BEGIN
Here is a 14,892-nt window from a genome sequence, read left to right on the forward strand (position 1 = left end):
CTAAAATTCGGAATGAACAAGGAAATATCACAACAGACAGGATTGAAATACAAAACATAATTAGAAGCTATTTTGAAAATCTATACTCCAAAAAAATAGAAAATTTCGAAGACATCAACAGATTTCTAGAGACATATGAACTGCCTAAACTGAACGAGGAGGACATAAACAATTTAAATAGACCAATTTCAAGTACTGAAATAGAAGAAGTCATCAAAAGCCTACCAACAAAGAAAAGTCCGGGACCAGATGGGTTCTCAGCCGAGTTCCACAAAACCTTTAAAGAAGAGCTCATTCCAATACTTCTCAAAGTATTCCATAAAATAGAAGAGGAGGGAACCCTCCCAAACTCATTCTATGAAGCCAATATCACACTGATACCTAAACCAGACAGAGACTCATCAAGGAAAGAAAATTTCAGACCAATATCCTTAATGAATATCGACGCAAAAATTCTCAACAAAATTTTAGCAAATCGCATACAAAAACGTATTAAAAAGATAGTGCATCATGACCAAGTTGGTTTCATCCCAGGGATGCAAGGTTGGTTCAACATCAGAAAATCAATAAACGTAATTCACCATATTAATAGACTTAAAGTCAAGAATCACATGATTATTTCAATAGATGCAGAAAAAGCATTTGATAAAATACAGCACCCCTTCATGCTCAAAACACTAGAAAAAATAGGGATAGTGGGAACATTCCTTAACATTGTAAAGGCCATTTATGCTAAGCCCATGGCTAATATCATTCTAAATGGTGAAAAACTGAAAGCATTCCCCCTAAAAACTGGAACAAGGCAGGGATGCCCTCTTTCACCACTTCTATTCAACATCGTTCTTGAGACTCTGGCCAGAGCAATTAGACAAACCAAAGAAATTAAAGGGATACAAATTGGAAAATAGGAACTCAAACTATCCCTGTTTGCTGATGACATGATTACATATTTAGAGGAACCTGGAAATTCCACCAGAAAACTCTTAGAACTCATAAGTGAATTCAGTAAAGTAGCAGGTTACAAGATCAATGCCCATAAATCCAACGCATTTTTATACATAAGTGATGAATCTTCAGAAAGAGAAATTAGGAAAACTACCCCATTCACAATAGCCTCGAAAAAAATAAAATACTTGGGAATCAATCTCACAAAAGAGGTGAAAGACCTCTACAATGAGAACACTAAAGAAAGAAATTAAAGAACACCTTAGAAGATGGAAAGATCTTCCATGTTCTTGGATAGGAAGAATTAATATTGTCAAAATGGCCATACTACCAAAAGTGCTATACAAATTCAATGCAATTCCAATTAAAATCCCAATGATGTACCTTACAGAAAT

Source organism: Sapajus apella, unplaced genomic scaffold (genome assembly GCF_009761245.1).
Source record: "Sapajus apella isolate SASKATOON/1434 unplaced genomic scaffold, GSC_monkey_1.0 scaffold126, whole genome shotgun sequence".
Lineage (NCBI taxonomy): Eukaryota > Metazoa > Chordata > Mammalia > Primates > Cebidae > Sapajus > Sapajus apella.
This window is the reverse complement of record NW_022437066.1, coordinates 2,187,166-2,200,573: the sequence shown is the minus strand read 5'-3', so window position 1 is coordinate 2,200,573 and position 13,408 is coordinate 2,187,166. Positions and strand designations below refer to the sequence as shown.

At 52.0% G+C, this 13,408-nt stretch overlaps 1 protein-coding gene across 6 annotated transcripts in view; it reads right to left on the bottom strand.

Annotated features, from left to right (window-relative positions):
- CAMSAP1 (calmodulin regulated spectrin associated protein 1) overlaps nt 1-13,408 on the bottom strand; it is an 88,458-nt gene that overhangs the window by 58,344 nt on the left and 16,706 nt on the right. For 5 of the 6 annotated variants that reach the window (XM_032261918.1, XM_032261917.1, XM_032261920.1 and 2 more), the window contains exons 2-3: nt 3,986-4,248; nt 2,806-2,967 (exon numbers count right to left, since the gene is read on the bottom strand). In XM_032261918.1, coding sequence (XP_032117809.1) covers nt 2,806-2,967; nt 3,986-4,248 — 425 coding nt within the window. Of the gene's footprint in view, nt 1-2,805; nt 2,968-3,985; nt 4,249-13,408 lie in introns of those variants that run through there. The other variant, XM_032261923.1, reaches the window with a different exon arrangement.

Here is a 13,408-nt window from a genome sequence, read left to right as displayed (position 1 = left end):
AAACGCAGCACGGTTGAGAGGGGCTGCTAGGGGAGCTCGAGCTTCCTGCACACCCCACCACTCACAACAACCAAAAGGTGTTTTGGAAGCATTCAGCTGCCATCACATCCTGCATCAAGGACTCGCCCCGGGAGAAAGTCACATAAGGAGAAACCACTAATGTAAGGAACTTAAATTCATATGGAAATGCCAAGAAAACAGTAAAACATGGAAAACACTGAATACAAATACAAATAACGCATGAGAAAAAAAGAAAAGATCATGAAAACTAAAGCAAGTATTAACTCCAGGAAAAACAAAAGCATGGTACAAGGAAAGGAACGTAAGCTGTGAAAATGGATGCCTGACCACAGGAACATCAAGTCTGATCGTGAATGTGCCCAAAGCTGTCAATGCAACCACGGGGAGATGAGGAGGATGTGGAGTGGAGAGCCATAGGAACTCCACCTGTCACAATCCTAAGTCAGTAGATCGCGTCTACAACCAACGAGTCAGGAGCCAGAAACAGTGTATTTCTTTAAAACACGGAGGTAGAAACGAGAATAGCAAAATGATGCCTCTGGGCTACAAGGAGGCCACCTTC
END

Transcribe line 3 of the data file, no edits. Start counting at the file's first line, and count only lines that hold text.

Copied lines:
Source organism: Sapajus apella, unplaced genomic scaffold (genome assembly GCF_009761245.1).